For the past two years, a team of us at Manchester Metropolitan University have been researching end of life care for people with alcohol and other drug problems with funding from the Big Lottery Fund. This scoping study has examined the good practice and challenges experienced by health and social care practitioners, service users and families when life-shortening conditions co-exist with problematic substance use.
There were six strands of work to our project:
- A Rapid Evidence Assessment – a review of international published literature
- Identification and analysis of existing national datasets
- Interviews with people with current or past substance problems who have a life shortening condition
- Analysis of interviews from a previous project on substance use and bereavement. Interviews with family members, friends and carers
- Interviews and self-completion questionnaires for paid staff and volunteers
- Key Informant Interviews
This is a very under-researched field, and our work has revealed particular knowledge gaps around the scale and prevalence of need for individuals and their families – that have resulted in this population remaining hidden from view. Yet we know that the UK has an ageing general population (with problem drinking known to be escalating among the over 50s), which combined with awareness of the cohort of ageing heroin users in treatment, highlights the pressing nature of this issue.
From a policy perspective, despite recognition of the increasing importance of palliative care for an ageing population, little is known about how these services could best support people with substance use problems – many of whom do not access services and others who may not always be compliant with medication or health / social care regimes. This population generally experiences multiple long-term complex health and social care needs, combined with high levels of mental health difficulties and social isolation which can leave them particularly vulnerable. Quite often, reluctance to engage with services means that they rely on costly emergency hospital and ‘blue light’ services for their healthcare needs. Both for these individuals directly, but also for their families and informal carers (who frequently have long-term healthcare needs of their own), community-based approaches need to be developed to provide effective support and help prevent problems transferring down future generations.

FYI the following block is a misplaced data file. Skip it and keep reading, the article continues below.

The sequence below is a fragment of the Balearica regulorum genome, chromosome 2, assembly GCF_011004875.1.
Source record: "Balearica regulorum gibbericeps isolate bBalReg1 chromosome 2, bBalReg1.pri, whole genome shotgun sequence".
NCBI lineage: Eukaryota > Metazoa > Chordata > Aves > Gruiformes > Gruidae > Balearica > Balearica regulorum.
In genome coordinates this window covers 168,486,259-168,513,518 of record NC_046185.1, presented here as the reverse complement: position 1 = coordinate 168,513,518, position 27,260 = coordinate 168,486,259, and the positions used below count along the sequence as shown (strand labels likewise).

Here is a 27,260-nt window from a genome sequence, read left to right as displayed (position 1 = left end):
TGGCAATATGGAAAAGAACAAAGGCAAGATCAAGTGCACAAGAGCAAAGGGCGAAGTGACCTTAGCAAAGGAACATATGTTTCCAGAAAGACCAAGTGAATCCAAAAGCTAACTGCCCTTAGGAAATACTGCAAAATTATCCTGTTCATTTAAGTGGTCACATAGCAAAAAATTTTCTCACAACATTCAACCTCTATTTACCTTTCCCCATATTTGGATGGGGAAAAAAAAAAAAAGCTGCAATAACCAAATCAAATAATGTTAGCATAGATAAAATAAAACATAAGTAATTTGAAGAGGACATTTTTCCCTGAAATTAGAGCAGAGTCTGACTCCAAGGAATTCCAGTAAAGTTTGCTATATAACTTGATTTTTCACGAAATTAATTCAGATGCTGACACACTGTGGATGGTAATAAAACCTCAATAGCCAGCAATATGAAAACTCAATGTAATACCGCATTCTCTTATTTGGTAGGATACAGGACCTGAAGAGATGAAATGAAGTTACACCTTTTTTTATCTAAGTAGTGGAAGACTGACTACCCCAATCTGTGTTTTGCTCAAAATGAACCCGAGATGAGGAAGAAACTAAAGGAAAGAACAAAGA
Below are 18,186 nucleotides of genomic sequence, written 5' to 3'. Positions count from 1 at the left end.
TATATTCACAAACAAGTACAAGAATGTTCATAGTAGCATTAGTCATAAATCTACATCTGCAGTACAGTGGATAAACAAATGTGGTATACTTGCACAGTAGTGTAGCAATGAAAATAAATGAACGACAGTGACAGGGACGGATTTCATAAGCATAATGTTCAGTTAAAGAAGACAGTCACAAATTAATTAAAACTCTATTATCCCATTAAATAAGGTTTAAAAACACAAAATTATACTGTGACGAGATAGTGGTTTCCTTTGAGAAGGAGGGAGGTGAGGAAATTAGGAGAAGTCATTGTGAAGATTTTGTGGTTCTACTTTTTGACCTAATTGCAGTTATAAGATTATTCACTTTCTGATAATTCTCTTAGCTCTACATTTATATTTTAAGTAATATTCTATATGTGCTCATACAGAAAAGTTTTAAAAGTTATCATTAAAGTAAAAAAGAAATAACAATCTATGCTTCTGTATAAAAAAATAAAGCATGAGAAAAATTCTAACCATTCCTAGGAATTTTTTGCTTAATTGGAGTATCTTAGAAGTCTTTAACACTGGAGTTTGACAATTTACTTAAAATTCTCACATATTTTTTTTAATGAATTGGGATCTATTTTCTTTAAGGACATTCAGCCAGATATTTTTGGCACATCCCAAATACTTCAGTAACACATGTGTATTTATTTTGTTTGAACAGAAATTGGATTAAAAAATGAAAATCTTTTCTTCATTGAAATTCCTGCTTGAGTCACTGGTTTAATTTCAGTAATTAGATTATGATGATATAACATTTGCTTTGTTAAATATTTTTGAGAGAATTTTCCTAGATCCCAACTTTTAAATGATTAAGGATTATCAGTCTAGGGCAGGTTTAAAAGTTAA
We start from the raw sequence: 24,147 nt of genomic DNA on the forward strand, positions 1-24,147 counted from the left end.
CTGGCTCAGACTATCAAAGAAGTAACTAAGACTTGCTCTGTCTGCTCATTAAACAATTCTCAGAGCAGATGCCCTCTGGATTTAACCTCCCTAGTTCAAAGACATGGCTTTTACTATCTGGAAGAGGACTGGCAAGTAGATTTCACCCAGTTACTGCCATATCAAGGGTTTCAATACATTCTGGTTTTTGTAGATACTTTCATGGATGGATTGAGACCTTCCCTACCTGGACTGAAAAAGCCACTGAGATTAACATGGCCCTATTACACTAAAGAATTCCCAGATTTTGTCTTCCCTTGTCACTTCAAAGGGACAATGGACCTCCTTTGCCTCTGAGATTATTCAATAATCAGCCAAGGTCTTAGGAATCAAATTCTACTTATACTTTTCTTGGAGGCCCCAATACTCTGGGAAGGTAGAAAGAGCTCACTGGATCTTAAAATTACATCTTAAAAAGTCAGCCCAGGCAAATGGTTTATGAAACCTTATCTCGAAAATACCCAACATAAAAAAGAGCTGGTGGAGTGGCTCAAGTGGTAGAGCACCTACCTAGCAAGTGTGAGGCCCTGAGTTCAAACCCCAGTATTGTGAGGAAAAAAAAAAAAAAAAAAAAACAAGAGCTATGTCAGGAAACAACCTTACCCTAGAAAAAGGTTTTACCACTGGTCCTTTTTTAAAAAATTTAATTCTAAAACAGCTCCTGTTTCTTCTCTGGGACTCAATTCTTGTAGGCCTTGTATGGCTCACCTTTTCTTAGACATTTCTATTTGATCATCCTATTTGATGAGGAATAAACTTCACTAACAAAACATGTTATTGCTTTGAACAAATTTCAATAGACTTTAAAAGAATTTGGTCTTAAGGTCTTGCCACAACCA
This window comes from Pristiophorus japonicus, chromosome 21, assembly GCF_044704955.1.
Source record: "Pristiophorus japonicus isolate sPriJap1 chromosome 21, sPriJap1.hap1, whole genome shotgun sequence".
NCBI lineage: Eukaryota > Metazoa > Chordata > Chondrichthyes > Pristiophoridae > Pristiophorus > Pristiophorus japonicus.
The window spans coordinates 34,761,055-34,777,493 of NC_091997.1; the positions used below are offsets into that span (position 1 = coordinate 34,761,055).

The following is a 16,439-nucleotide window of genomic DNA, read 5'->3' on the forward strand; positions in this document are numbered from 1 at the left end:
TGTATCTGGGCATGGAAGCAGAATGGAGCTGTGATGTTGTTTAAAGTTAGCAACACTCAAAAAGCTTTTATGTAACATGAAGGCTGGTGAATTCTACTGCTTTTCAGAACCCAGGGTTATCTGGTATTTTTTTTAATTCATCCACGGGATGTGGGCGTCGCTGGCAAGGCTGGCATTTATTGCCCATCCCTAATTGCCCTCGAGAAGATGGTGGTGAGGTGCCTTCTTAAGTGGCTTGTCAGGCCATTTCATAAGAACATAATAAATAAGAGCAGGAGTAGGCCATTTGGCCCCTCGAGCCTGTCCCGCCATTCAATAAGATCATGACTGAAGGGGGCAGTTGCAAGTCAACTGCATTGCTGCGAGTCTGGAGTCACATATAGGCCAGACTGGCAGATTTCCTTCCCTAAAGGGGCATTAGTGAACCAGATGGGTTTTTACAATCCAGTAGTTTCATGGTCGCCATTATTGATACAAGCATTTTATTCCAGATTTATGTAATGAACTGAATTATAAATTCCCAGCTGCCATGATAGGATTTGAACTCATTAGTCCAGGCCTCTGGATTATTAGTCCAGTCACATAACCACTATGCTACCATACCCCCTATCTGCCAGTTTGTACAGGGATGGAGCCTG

Unfortunately, current substance use policy does not account for the needs of this group and there is no way of monitoring the extent to which palliative care reaches people with substance problems. But we are finding small pockets of developing good practice across the country and so we’re hoping that our research is the first step in helping to develop new policies and services that meet the needs of people with substance problems at the end of their lives, and also support their families/carers.
Dr Sam Wright is a research associate working in the Social Care and Social Work department of Manchester Metropolitan University. She has worked on many substance use research projects over her career: from treatment for amphetamine use; to interventions for drug using parents, to community alcohol projects; county-wide substance treatment needs assessments, to support for young people at risk of developing substance problems. Her current work focuses on end of life care needs for people with alcohol/other drug problems – as well as the support needs of their families and informal carers. Sam spoke about this project at the DAWF conference.